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Have you ever wondered why cats have whiskers? Whiskers are an interesting feature that is unique to cats and serve as one of their main sensory tools. They give cats an edge over their prey. Whiskers are generally found on the sides of a cat's nose, allowing them to use them to see if they can fit through small spaces. This blog is all about why cats have whiskers and how they can help you better understand your feline friend.
Cat whiskers, also known as vibrissae, are specialized hairs that are deeply embedded in their body and connected to the muscular and nervous system, this allows whiskers to send sensory messages to the brain. They are long, stiff, and touch-sensitive, providing cats with important information about their environment, such as detecting obstacles and prey. Whiskers allows cats to be savvy explorers!
Mystacial whiskers are the longest of the facial vibrissae, and cats usually have 24 on each cheek. While some cats may have fewer than 24, the total number should always be even. In order for a cat to get a good sense of the environment, it is important that its whiskers are distributed symmetrically on either side of its face.
Whiskers play an important role in a cat's balance and body awareness. The proprioceptors located at the ends of the whiskers send messages to the brain about the body's position, which helps the cat maintain balance and coordination and land on their feet.
Cats use their whiskers as radar sensors to gather information about their surroundings. As a result, they are highly sensitive to vibrations and changes in air currents, which alert them to prey, obstacles, or other objects in their path. Further, whiskers help cats navigate in low-light conditions. As a result, cats keep balance and avoids collisions using these sensory cues.
It is also important to note that whiskers are a part of feline body language and communication. Various emotions can be conveyed by the position of a cat's whiskers, including happiness, curiosity, fear, and aggression. As an example, a contented cat will have relaxed whiskers, while an alert or fearful cat will have tense and forward-facing whiskers. You can learn about a cat's mood by observing its whiskers and other body language cues.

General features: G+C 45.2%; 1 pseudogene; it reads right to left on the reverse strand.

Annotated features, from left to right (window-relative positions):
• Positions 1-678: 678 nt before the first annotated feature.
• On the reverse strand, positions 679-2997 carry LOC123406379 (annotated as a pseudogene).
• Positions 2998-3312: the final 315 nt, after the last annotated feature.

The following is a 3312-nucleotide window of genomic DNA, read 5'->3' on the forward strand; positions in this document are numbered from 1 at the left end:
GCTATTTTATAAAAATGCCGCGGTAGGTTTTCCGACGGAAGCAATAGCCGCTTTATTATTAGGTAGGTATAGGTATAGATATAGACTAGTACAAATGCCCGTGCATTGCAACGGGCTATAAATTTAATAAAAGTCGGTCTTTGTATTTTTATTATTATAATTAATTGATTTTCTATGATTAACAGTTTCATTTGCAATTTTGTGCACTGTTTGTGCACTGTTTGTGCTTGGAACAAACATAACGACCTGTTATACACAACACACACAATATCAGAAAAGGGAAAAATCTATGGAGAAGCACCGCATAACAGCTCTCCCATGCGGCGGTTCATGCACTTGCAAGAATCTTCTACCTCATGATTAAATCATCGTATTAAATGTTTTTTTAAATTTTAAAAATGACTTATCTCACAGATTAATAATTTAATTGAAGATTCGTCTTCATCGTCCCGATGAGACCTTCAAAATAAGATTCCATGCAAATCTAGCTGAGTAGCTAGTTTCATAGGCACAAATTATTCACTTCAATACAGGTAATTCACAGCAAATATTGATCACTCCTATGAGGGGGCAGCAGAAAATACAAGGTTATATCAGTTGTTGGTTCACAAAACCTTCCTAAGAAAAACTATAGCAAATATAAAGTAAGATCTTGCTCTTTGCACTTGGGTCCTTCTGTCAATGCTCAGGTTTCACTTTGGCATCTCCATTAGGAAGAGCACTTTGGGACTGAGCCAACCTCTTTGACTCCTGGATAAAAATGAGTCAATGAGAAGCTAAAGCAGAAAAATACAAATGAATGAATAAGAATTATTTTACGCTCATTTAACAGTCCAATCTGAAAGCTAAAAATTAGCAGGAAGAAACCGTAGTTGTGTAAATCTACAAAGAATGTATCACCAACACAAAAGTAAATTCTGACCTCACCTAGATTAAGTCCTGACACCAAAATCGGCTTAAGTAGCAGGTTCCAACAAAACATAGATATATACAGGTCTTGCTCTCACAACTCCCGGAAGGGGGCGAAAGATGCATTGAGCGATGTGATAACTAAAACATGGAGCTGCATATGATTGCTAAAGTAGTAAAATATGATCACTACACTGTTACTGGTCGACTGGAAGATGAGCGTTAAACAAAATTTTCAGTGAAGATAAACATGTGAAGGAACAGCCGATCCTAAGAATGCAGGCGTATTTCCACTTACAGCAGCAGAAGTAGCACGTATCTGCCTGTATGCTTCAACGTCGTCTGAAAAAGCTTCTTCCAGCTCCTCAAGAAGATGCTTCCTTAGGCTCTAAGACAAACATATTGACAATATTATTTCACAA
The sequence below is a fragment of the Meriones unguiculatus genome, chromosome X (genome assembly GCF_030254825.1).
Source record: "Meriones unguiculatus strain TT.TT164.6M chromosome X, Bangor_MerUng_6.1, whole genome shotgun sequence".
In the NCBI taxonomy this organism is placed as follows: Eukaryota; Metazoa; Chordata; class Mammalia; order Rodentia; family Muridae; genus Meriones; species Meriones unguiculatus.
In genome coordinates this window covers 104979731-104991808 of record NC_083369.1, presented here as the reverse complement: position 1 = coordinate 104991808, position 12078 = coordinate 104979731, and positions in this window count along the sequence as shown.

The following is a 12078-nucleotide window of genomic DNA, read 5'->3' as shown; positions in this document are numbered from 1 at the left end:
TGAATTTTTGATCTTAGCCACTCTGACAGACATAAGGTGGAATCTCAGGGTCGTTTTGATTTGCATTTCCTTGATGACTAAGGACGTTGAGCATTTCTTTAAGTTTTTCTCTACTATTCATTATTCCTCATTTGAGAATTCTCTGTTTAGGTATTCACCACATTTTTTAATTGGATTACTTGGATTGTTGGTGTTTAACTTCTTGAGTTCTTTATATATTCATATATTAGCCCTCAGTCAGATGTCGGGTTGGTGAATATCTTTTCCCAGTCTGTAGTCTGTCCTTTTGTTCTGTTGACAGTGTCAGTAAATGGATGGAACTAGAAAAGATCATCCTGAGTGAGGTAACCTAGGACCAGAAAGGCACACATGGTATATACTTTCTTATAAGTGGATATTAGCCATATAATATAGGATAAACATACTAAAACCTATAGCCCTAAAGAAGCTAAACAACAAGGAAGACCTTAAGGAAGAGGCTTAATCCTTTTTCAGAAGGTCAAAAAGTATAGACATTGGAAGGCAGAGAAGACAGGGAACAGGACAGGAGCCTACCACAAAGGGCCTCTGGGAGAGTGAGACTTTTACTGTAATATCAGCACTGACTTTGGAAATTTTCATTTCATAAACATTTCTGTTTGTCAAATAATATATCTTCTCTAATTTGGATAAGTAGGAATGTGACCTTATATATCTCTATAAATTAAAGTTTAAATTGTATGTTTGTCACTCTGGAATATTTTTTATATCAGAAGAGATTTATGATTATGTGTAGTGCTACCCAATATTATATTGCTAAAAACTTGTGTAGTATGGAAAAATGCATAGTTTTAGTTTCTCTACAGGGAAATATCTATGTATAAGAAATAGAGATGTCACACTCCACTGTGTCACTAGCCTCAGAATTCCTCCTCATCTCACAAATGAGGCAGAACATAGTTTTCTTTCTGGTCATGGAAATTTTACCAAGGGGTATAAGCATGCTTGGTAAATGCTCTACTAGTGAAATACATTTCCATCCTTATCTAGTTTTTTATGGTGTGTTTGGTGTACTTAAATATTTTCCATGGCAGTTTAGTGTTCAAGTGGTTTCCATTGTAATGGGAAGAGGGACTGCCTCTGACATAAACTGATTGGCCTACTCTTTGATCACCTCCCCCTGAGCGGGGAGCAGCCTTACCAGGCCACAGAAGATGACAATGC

Their sensitivity helps cats avoid obstacles, injuries, and other hazards in their environment. The whiskers also help cats navigate tight spaces and determine if they can fit through small openings, helping to keep them safe from getting stuck or trapped. In this way, whiskers play a crucial role in a cat's survival and well-being.
Cats have sensitive whiskers that can experience "whisker stress" from narrow food/water bowls, which can cause fatigue to the tactile hairs. To avoid this, use a wider bowl.
The whiskers on a cat's body shed like other hairs. However, you should never trim them. Cut whiskers can cause cats to become disoriented and scared.
There's nothing wrong with whiskers shedding but excessive loss or breakage may indicate a medical issue. If noticed, contact a vet. Treating the medical issue can allow whiskers to regrow. In some cases, whiskers may be clipped or removed as part of medical treatment, but they will grow backas long as the follicle is not damaged. It may take 6 weeks to 3 months for facial whiskers to regrow. Color change of regrown whiskers (e.g. from white to black) is normal and does not affect their function.
Knowing more about your cat's whiskers can help you to better understand your cat and how to care for them. By taking the time to learn about your cat, you can give them the love and care that they deserve.